countryside and the novelty of industry occupying former
agricultural land. One of the main complaints about St. Mark’s
Church in Chapel Ash, was that although the view from Queen
Square was impressive, it blocked out the vista of the Clee
Hills and Shropshire. It was also written of Horseley Fields, (a
ley for horses), that it is “but…now redundant in smoke, and
the noise of the forge and steam hammer is heard, where formerly
the lowing of cattle and the bleating of sheep were the
Politically Wolverhampton came into its own after the passing of
the 1832 Reform Act. By this Act Wolverhampton was allowed to
send two M Ps to Westminster. The first two men who had the
honour of representing the town were Charles Villiers and Thomas
Thornley. Under the Redistribution of Seats Act of 1885, the
number of seats was increased to three. The constituency also
included Willenhall, Bilston and the parish of Sedgley. In 1848,
under the terms of the Municipal Corporation Act of 1835, the
town received a charter of incorporation. By this the town was
governed by a Mayor, twelve aldermen and thirty-six councilors.
The town was divided into eight wards, a further four being
added in 1896. From its incorporation, Wolverhampton council
acted with vigour and enthusiasm that was the hallmark, though
not the prerogative of the new industrial towns.
There was vigorous political
activity in the town with numerous political and social clubs.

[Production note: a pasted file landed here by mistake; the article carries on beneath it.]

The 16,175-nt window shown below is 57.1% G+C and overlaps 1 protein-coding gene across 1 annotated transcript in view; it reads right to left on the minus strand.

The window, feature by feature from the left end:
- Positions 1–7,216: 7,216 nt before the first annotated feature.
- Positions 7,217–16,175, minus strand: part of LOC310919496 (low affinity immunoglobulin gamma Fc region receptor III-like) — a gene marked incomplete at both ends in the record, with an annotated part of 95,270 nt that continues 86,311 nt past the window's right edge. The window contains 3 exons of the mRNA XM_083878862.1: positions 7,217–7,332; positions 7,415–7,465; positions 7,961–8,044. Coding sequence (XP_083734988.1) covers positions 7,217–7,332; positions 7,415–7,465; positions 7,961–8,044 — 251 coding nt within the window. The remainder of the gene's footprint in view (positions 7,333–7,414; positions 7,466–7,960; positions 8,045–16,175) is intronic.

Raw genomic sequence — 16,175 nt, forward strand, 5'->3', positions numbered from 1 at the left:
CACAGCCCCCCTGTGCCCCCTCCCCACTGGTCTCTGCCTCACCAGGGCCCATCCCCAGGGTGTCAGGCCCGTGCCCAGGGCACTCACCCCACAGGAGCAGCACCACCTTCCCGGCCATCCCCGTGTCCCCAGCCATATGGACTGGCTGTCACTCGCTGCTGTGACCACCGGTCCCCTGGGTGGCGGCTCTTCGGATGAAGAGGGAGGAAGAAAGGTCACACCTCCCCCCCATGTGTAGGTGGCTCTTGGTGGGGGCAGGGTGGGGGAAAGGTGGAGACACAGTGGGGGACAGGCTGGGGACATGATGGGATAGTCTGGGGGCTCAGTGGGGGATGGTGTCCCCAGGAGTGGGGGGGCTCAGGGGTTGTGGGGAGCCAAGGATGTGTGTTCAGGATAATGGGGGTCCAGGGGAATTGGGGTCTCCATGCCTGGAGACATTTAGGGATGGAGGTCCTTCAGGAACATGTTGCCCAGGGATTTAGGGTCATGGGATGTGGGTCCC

In 1889 there were three Conservative Clubs, one being for
Conservative Working Men, and two Liberal clubs including the
Villiers Reform Club. As an expanding and prosperous town, with
a secure artisan class, there were quite a number of
institutions to help those of an industrious nature to rise in
the world, that social mobility so beloved of the Victorians.
Among the provident institutions of the town were a savings bank
and a number of friendly societies. The Wolverhampton Freehold
Land Society was established in 1848, for the purpose of
enabling working men and others to obtain plots of freehold
building land and thus become entitled to vote in parliamentary
elections. Initially 1,200 shares were issued to 750 individuals
with which land was purchased in Moorfields and Sedgley Road.
Also the society entered into an agreement for the purchase of
Whitmore Reans estate for £8,000.
All in all, the picture
of Victorian Wolverhampton is one of improvement, wealth,
energy, pride and redevelopment and this is reflected in the
many buildings of the town.
The term “Victorian” is one
of the most widely used descriptive words and also one of the
most imprecise. We speak of “Victorian values”, “Victorian
Architecture” and the progress of the “Victorians”.
||W.G. Hoskins, "The Making of the English
||Eliash Burritt, "Walks in the Black Country
and its Green Borderland", 1868.
||Factory Inspector's Report, 1842.
||White's Directory, 1851.
||Steen & Blackett, Wolverhampton Guide 1871.
19th Century Britain